Diagnosed at age 46 with lupus myelitis, a rare form of lupus affecting the spinal cord, this comedic actress first showed signs of lupus when struggling to climb a flight of stairs. After 17 different doctors’ visits and months of painful tests, Johnson’s final diagnosis allowed her to receive treatment with chemotherapy and steroids, and she achieved remission six months later.

“Every single day is a gift, and I don’t take one second of it for granted,” she said in an interview with People in 2014.

Johnston now practices sobriety after many years battling alcohol abuse and drug addiction.

“Everything was always masked by drugs and alcohol, so to go through this terrible experience it’s — I don’t know, I’m just a really happy human being. I’m just very grateful, very grateful.”

In 2014 Johnston also attended the 14th Annual Lupus LA Orange Ball in Beverly Hills, California, and has since continued to speak publically about the severity of her disease.

Trick Daddy, an American rapper, actor, and producer, was diagnosed years ago with discoid lupus, although he no longer takes Western medicine to treat it.

“I stopped taking any medicine that they was giving me because for every medicine they gave me, I had to take a test or another medicine every 30 days or so to make sure that medicine wasn’t causing side effects — dealing with kidney or liver failure… I just said all together I ain’t taking no medicine,” he said in an interview with Vlad TV in 2009.

Trick Daddy told the interviewer he believes that many lupus treatments are Ponzi schemes, and that instead he continues to practice his “ghetto diet,” and that he feels wonderful, having had no recent complications.

This Gold-medal-winning American Olympic soccer player was diagnosed in 2007 at age 30 while playing for the U.S. National Team. During this time, she began showing repeated symptoms of fatigue, joint pain, and muscle soreness. She announced her diagnosis publically in 2012 and began working with the Lupus Foundation of America to spread awareness of the disease.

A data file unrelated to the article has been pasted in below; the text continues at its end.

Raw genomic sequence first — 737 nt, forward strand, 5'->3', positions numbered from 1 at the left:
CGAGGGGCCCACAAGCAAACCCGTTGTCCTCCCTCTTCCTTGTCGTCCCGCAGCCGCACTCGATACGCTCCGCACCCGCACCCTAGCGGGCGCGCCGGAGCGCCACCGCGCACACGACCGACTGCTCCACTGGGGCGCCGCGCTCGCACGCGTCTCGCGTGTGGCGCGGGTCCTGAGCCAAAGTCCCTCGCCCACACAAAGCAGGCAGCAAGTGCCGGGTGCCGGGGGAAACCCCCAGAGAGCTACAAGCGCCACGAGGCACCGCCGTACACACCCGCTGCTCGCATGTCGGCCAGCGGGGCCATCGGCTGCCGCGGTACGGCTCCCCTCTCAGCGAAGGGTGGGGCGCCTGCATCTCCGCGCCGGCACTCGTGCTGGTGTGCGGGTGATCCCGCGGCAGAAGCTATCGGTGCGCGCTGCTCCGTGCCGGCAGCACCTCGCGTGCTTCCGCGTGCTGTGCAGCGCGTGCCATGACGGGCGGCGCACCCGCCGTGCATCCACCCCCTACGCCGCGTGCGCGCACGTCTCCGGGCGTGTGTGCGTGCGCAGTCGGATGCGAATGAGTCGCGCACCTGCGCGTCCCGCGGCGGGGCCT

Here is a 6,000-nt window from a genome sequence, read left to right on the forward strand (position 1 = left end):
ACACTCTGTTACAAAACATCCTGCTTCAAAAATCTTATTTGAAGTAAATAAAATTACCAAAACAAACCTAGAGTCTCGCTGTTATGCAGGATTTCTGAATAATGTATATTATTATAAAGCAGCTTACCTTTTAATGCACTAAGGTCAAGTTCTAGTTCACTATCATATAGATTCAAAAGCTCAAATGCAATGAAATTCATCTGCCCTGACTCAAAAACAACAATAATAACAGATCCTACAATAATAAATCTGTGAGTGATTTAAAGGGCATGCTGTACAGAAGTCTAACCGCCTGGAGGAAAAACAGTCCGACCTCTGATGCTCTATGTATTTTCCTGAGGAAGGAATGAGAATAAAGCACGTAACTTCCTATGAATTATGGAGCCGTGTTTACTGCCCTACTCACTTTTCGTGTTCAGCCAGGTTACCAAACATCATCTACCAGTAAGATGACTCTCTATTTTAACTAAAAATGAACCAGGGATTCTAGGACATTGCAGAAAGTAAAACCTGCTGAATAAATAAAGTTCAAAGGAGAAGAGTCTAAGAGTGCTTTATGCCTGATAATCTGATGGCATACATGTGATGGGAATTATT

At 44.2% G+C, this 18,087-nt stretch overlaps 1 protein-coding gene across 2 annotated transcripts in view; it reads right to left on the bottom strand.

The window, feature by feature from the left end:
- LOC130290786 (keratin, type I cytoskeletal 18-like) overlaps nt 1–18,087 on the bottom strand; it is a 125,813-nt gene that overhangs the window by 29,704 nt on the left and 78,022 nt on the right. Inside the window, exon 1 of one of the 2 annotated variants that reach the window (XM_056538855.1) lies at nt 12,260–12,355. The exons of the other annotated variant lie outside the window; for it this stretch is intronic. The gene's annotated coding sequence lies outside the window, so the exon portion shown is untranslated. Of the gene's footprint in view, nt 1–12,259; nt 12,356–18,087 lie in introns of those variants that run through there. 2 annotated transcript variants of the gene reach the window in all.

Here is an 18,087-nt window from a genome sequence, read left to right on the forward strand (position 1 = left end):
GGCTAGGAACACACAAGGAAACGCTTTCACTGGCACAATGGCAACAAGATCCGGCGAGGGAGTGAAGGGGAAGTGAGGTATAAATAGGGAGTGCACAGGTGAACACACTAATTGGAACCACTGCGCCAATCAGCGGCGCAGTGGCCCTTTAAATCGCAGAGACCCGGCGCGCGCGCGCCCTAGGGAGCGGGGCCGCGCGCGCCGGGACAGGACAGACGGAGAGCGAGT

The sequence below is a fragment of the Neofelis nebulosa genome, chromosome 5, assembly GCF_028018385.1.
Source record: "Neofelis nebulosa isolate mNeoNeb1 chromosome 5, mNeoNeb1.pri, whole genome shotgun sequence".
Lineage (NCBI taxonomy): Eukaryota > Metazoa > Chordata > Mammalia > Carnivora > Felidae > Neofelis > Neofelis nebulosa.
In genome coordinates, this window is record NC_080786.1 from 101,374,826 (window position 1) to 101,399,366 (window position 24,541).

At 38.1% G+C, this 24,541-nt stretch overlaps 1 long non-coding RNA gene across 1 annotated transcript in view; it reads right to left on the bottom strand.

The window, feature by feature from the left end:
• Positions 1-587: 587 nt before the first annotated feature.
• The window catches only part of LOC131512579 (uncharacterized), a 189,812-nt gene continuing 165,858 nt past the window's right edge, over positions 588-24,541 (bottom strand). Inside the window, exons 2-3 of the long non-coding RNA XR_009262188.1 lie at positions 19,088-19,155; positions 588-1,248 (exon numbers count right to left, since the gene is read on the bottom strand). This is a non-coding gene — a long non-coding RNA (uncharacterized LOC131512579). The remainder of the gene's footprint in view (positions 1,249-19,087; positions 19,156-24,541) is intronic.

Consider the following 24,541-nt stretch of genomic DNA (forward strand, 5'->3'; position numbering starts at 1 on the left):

Before finding the right medication to tame her symptoms, Boxx told an interviewer at CNN in 2012 that she would “will herself” through her training sessions and later collapse on the couch for the remainder of the day. The medicine she currently takes helps to control the number of potential flare-ups, as well as the amount of inflammation in her body.

Her advice to others living with lupus:

“I believe it’s very important to have a support system — friends, family, the Lupus Foundation, and the Sjögren’s Foundation — that understands what you are going through. I think it’s important that you have someone who understands that you can feel good a majority of the time, but are there for you when a flare-up happens. I also believe it’s important to stay active, whatever level of activity feels comfortable to you. I hope this is where I have inspired people. I haven’t let this disease stop me from doing the sport that I love.”

Diagnosed with lupus at a very early age, Maurissa Tancharoen, American television producer/writer, actress, singer, dancer, and lyricist, experiences chronic severe flare-ups that attack her kidneys and lungs, and also inflame her central nervous system.

In 2015, wanting to have a baby, she worked closely with her rheumatologist on a plan to attempt to have a child after two years of maintaining her lupus in a controlled state. After multiple scares and a long hospital stay during her pregnancy to keep her kidneys functioning properly, she gave birth early to a “little miracle” named Benny Sue.

“And now as a mom, a working mom,” she told an interviewer at the Lupus Foundation of America in 2016, an organization she and her husband strongly support, “it’s even harder because I could care less about myself. But if I’m not healthy, I’m not my best self for my daughter. I’m not going to miss some incredible milestone by resting for a half hour. That’s something I have to do for her and my husband.”